When tapped to write the screen adaptation of the blockbuster, brooding Twilight books, screenwriter-producer Melissa Rosenberg took what you might consider the writer’s Hippocratic Oath—a first-do-no-harm procedure that safely transplanted the story of Bella and Edward from bestsellers to the box office: See the book on-screen.
"The emotional ride has to be the same as the books," Rosenberg says. For the latest film, Breaking Dawn, that meant, "no matter what, I had to hit the three important sequences to the story, the wedding, the honeymoon and the birth. Those three sequences are hugely important to audience. At the same time, I couldn’t think about it too much or I was going to be paralyzed with fear. I mean, at a certain point you can’t please everyone."
Judging by the film’s opening weekend, she’s come pretty damn close to making everybody happy. Her scrupulous cinematic renderings of the fourth and penultimate installment of Stephenie Meyer's tales of vampire teen-fangst got box office blood pumping with an estimated $139.5 million in domestic box office, a healthy chunk of a $2 billion global franchise.
It’s also the kind of figure that catapults the former Dexter staffer and writer of the dance movie Step Up into a league of her own as one of the most successful screenwriters in recent Hollywood history. And with that, a half-dozen newly announced projects, including a television adaptation of AKA Jessica Jones for ABC and Marvel (with comic book genius Brian Michael Bendis), an opportunity to break that "See the book on-screen" rule. With her newest project Earthseed, she's doing that quite literally—and developing her screenplay by creating its sound.
To develop the film adaptation of dystopian teen trilogy Earthseed, Rosenberg trekked up to George Lucas’s special effects mecca Industrial Light & Magic and sat with a team of sound specialists to think about the aural aspects of a futuristic world, while drafting the script itself. "Usually the screenwriter turns in the film, then the director starts building the imagery and production details," says Rosenberg. "What’s remarkable is Paramount is starting with these technical concepts from the very beginning. So as I’m writing the story, I’m in a room with the world’s best technical thinkers and we’re asking: ‘What are the sounds of this world? Of these characters? That’s kind of amazing to have access to ILM this early in the process."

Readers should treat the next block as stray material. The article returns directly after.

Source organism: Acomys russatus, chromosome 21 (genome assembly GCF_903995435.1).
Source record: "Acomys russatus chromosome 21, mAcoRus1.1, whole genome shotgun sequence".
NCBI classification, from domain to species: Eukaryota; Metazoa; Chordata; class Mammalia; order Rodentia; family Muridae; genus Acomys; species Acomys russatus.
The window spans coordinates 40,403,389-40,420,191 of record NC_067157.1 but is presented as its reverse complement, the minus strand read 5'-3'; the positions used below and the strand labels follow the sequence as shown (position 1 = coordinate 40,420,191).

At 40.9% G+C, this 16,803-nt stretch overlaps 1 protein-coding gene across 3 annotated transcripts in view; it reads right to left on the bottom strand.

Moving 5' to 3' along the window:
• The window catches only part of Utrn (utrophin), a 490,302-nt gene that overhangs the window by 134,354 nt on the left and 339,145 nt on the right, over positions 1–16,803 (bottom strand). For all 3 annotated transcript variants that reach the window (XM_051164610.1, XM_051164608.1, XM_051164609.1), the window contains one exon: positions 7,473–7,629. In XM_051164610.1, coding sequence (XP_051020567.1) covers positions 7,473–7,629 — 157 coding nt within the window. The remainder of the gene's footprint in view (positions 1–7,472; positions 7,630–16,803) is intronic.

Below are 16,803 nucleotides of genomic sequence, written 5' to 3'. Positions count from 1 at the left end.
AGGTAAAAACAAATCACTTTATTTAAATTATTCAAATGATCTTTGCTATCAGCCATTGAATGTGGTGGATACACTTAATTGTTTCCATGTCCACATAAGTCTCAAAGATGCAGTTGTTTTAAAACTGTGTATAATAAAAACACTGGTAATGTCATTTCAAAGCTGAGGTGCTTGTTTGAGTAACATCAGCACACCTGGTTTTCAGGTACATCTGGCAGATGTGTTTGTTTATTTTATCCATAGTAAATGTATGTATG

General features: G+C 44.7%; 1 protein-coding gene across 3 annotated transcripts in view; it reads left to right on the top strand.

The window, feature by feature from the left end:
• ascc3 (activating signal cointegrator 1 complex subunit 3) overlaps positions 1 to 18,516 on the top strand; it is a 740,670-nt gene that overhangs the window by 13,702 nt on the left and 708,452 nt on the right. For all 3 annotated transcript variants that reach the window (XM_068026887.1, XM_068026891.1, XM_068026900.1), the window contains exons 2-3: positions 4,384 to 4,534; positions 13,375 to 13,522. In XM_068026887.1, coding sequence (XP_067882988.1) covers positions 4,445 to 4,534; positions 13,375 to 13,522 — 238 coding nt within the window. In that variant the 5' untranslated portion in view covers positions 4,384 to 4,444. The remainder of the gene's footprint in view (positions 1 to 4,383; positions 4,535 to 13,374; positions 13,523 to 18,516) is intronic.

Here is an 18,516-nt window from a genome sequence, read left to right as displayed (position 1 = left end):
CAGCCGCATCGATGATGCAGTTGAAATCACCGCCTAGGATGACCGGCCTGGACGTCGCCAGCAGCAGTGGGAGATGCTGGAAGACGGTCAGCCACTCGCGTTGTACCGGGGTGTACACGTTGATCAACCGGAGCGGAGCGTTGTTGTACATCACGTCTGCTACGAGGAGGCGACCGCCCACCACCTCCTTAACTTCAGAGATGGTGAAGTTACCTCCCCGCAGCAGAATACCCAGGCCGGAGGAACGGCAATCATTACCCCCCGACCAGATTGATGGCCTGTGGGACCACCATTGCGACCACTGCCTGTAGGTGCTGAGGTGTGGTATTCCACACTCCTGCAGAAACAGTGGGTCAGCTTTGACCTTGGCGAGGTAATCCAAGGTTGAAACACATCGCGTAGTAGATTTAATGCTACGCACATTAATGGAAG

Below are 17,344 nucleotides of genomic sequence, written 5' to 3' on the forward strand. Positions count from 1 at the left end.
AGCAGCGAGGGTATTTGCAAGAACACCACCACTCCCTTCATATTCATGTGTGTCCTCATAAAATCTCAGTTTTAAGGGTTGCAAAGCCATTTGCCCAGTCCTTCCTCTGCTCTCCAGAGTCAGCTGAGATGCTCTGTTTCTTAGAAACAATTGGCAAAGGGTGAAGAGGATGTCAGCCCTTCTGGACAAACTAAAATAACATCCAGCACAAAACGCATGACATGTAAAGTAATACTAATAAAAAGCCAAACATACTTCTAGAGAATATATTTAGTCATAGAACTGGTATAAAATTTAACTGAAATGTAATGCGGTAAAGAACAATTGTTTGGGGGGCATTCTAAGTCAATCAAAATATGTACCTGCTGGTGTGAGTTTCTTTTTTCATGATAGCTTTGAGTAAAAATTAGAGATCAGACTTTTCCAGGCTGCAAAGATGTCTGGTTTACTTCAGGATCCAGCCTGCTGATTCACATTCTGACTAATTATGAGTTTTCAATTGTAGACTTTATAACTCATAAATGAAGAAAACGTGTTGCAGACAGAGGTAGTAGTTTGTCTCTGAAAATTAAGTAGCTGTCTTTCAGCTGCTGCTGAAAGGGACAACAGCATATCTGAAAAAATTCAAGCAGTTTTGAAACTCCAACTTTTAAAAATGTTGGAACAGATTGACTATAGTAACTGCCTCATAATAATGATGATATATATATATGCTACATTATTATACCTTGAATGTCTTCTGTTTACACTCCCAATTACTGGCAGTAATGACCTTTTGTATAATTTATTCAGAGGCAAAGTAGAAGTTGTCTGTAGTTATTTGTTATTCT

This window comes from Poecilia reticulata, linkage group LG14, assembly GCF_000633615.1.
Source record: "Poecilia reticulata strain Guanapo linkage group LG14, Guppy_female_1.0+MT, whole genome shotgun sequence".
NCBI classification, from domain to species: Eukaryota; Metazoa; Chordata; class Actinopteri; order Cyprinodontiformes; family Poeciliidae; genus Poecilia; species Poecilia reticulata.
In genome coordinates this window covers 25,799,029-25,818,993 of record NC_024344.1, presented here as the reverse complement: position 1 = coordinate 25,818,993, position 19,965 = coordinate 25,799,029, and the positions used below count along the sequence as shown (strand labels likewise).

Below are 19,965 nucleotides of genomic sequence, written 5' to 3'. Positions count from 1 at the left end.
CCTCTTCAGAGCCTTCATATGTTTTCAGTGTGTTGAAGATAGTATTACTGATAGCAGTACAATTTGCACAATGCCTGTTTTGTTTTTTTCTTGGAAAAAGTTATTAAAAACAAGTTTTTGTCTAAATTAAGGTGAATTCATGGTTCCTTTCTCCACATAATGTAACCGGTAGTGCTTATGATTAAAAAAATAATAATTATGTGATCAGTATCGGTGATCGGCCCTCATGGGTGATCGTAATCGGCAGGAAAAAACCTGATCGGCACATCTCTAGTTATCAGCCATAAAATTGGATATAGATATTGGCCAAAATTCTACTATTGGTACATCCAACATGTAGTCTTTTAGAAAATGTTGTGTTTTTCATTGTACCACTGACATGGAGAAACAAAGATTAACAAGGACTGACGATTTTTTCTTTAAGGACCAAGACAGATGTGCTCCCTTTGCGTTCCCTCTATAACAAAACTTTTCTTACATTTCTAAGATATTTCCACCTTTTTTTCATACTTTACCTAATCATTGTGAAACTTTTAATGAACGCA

It also hints at a compelling and rather logical new approach to moviemaking. One you might call green screenwriting—a way of building in the digital F/X and visual possibilities well before production starts. Heck, in the case of Earthseed, it’s happening before a director is even attached. "It’s an approach I’m enjoying as I build this universe," says Rosenberg. "I have access to all of these technical advisers who are helping me envision this universe and sharing what’s possible in the story." Not to mention, with ballooning post-production budgets, "green screenwriting" might give a studio like Paramount an earlier and more accurate read on how much a flick might cost. You hear that, Green Lantern?